Skip to main content

Verified by Psychology Today

How to Make Peace with Your Body Once and for All

A new survey shows women are willing to give up years of life to be thin.

Key points

  • Sixty percent of women surveyed say the way they feel about themselves is largely influenced by their size or shape.
  • Weight stigma can increase one's risk for diabetes and heart disease.
  • Lifestyle decisions driven by body hatred tend to fail.
Syda Productions/Shutterstock
Source: Syda Productions/Shutterstock

If you are dissatisfied with your body, you are not alone. In a survey of over 4,000 women by Good Housekeeping, 87% reported having been on a diet to change their size or shape. Only 6% said they are "happy with their bodies." And an astounding 14% said they would be willing to take 1-5 years off their lifespan if they could have their ideal body. Other findings from the study:

  • 60% of women surveyed say the way they feel about themselves is largely influenced by their size or shape.
  • 69% feel that being in a larger body is unhealthy.
  • 74% have a list of "good" and "bad" foods and behaviors in their head.
  • 11% would give up sex in exchange for their ideal body.

While having self-doubt is a normal part of being human, if your self-evaluation is primarily dependent on your superficial appearance and your size or shape, that can lead to shame, negative self-talk, suffering, and the use of extreme and harmful behaviors to reach the ever-elusive thin ideal.

Is being thin, and the time and energy it takes up, really the most important thing?

In the GH survey, 51% of women said that being thin or losing weight is a good way to be healthier. This is a hard belief to challenge because it confuses weight (thinness) with good health and fatness with bad health. For most people with food and body image issues, it’s easier to focus on the external appearance of the body—the way you look—rather than on internal information. This outside-in focus can cause a lot of pain, as how you look is almost never good enough. Over time, by shifting from an external focus to an internal one, you can reduce the judgments and negative self-talk you experience with regard to your body image.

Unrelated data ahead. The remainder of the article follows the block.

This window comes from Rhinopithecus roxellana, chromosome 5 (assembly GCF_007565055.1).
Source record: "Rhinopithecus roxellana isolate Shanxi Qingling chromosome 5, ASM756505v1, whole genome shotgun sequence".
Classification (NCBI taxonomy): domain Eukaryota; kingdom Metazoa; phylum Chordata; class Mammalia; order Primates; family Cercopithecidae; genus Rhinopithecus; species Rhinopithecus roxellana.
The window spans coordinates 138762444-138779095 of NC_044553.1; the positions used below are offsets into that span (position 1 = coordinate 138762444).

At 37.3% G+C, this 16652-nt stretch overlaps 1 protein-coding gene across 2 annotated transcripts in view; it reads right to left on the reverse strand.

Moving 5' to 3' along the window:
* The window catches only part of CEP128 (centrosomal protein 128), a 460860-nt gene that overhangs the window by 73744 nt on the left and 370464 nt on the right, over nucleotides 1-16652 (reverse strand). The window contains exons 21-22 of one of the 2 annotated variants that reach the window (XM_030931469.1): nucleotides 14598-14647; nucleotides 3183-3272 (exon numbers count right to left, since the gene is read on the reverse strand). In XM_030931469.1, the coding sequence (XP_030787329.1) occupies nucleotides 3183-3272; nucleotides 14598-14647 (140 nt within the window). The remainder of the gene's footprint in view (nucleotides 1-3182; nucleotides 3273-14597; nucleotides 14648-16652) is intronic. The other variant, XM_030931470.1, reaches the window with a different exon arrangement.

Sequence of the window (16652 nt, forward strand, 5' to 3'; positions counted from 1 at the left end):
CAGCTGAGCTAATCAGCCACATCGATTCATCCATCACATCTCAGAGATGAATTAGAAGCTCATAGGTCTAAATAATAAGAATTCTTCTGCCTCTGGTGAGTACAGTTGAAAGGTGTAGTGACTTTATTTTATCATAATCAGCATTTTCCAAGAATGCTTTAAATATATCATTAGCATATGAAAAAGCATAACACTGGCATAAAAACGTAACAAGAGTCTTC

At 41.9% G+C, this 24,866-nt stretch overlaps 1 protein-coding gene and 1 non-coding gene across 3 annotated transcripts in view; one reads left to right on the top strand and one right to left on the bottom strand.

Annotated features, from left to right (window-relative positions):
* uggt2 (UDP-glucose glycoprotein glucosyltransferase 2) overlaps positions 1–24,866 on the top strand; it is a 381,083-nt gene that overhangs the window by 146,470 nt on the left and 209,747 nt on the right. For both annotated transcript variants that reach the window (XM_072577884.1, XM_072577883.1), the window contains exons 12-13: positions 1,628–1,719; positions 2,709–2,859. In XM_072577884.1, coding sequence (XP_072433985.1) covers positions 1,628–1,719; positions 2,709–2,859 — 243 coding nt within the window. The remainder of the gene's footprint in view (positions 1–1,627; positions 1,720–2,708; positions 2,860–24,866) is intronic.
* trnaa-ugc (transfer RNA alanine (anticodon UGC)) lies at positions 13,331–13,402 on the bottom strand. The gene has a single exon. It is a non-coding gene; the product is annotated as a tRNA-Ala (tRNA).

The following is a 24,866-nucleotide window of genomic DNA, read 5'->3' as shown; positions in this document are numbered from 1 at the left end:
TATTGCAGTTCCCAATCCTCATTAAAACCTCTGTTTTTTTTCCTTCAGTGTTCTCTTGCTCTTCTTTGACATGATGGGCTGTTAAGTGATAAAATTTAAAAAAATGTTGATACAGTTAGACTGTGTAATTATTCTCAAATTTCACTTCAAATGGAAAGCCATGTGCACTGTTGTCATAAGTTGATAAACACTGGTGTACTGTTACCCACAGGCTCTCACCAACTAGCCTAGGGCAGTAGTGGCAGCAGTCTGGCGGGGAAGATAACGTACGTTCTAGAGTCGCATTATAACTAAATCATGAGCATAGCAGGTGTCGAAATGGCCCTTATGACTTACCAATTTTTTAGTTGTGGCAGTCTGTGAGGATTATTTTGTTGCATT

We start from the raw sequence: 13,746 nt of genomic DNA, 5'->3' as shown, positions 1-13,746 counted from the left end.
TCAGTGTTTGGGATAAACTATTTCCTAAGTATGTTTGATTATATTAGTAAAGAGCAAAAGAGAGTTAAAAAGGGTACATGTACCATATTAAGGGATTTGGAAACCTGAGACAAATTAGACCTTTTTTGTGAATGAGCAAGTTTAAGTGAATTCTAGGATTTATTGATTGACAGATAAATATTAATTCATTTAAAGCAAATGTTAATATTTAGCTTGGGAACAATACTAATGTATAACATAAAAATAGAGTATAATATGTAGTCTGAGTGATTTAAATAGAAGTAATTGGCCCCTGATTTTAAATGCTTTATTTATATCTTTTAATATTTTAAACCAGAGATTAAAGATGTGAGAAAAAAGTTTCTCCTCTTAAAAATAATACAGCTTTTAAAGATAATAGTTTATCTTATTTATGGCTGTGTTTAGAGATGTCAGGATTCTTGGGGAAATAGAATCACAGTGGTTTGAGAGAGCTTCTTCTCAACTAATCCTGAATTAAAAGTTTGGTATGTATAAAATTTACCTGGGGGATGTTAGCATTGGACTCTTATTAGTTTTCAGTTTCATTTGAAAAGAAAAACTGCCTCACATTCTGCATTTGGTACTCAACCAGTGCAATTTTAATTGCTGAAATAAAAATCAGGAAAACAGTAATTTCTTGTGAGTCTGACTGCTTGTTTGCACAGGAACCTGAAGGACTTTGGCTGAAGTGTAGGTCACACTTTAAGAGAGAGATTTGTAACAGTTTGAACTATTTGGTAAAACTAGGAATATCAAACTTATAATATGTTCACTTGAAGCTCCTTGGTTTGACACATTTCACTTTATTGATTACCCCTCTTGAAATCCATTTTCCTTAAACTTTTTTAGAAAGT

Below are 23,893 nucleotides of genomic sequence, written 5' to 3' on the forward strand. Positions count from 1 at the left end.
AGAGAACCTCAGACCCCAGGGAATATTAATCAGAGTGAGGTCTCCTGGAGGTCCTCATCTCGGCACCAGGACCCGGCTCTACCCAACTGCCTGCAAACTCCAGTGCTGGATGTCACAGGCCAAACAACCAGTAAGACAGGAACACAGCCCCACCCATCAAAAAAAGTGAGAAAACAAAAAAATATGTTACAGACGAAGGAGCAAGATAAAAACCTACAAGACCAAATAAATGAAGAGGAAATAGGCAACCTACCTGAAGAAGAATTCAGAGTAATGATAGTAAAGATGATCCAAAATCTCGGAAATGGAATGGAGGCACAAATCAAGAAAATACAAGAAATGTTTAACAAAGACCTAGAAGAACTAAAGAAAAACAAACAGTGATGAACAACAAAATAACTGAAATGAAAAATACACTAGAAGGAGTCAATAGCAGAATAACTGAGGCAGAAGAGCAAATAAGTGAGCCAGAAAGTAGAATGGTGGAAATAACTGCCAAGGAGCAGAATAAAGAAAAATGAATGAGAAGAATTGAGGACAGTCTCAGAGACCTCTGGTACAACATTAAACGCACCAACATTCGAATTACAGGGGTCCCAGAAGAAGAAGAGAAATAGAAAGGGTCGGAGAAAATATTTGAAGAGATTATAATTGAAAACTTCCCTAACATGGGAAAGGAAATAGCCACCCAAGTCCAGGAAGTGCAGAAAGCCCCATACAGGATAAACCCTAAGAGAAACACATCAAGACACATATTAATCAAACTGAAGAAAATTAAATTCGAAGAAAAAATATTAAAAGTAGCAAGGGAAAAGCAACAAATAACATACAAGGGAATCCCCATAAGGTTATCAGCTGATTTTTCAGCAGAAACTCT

For example, good health is truly an inside-out job. What makes you healthy has to do with how your internal body processes work – your metabolism, your digestion, your heart and lung function. None of these internal processes are dependent on being thin. A study by Janet Tomiyama showed that weight stigma or weight shaming is actually bad for your health because it leads to elevated levels of cortisol and greater risk for heart disease and diabetes.

We unwittingly pass on our own biases to our children

Just as many of the women I work with tell me that they were put on their first diet by their mother, continuing to focus on such exacting and unachievable standards for health, beauty or self-worth is something that you can pass from generation to generation, setting your children and their children up to suffer over this issue as well. While parents may feel they are helping their children, in fact if you examine the impact of diet culture in your own life, you may realize how much yo-yo dieting, food obsessions, body dissatisfaction have cost you. Why would the cost to your daughters and sons be any less?